Prepare the pipes for winter by removing water filters, draining and flushing the tanks, and draining the water heater. Next run anti-freeze through the system, including the water heater. You can bypass the water heater if you’re living in the RV full-time.

Running antifreeze through faucets, toilets, and drains completes the winter storage process. Pouring a cup of antifreeze down sinks' drains and into the toilet adds an extra layer of protection.

Black Tank Maintenance Is Non-Negotiable

All RV holding tanks need winterization, but the black tank maintenance requires a special kind of love. Winterizing the black tank is critical for practical reasons, including:

  • Damage prevention
  • Odor control
  • Sanitation

If you use your RV in winter, especially in colder climates where campgrounds may shut off water access, maintaining the black tank becomes even more critical. Without easy access to dump stations, a well-maintained tank ensures a hassle-free and sanitary experience.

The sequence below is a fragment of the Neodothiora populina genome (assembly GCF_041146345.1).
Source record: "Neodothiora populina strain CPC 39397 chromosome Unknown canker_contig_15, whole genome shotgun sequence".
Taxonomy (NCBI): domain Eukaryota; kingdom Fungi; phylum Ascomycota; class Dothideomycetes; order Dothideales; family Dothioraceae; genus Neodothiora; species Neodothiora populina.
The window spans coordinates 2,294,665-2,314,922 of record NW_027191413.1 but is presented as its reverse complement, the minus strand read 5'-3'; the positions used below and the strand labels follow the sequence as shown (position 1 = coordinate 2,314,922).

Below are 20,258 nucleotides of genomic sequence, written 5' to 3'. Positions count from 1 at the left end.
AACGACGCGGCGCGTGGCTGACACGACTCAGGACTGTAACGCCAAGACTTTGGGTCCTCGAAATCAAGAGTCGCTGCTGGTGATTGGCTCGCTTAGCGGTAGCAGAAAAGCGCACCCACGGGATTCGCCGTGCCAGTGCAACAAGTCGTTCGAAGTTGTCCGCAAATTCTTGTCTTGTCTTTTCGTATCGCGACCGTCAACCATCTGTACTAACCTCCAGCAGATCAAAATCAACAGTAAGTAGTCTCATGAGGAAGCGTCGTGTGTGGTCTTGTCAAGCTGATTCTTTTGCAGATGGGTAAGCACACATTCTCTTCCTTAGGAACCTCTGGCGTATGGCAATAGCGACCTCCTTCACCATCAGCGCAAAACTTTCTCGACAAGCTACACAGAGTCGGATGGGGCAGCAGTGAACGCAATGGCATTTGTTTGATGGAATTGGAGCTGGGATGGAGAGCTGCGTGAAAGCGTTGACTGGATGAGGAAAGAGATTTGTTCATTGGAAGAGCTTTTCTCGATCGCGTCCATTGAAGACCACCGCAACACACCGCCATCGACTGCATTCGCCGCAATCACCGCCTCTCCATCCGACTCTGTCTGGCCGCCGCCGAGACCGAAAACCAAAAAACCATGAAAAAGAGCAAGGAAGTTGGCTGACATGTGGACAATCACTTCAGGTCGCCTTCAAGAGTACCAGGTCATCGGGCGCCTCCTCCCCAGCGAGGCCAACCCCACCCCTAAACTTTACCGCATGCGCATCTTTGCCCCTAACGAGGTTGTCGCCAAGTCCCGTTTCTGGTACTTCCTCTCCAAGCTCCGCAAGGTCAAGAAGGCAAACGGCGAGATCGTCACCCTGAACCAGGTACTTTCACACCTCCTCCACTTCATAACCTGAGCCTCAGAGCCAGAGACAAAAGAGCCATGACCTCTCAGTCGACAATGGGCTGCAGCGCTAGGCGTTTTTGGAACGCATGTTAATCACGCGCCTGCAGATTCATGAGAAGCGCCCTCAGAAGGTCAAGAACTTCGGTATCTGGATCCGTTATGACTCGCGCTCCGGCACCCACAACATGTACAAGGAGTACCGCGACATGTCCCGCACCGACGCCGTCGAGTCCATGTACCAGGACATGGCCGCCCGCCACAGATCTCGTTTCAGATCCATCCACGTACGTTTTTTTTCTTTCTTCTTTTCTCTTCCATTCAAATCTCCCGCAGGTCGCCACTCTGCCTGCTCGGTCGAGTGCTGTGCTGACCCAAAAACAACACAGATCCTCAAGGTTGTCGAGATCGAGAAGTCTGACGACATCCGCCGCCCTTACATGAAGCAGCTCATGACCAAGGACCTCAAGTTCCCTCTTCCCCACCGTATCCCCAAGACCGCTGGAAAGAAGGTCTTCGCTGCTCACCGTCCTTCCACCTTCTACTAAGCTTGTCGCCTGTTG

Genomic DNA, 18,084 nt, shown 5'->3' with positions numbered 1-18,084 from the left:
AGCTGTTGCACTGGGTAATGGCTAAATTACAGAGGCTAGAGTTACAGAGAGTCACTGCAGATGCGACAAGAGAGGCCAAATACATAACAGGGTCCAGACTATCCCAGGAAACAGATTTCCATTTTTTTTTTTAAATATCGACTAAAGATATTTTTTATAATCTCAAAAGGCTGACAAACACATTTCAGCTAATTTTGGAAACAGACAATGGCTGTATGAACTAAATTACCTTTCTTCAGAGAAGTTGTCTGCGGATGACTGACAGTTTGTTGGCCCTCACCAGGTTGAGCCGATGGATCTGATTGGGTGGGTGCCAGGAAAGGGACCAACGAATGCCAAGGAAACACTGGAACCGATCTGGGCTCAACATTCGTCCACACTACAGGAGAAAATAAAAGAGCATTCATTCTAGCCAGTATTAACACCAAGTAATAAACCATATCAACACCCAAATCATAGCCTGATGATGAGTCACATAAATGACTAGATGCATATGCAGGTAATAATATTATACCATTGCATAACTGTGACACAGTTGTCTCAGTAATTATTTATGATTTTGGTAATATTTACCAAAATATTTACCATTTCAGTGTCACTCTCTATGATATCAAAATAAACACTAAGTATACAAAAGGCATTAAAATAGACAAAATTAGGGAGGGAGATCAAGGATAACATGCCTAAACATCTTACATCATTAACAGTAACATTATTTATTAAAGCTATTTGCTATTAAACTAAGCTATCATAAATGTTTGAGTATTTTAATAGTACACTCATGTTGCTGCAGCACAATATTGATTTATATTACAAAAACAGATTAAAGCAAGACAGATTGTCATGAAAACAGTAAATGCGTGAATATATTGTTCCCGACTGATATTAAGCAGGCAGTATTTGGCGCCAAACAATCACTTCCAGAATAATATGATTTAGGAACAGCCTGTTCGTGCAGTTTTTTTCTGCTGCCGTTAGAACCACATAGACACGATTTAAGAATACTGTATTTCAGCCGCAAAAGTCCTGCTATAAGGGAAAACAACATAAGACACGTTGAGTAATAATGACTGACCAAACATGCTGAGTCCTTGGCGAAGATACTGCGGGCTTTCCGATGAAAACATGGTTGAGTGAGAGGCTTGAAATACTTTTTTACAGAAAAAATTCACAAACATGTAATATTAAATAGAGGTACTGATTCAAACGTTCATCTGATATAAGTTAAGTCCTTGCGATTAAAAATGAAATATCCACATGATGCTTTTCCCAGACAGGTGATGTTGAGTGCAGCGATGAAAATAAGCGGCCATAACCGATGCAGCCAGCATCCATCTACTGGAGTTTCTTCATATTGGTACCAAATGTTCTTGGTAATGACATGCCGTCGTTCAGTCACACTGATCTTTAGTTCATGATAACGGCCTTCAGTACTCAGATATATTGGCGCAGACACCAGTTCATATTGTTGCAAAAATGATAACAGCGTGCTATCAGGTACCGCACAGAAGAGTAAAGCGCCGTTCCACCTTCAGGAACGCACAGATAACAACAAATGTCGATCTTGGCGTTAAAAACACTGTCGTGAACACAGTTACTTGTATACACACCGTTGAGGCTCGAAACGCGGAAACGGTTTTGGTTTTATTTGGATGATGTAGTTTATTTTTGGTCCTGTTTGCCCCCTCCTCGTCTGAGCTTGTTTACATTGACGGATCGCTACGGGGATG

Winterize Your Water Heater

Winterizing your RV plumbing system should include special attention to the water heater. The process starts with inspecting and, if necessary, replacing the anode rod, a crucial step to prevent tank corrosion.

A thorough water heater winterization includes flushing the tank to remove mineral deposits, a task that becomes more critical if water sits stagnant all winter. This involves draining the tank followed by a deep clean using a vinegar solution. Let the vinegar solution soak and then flush it out before storing the RV.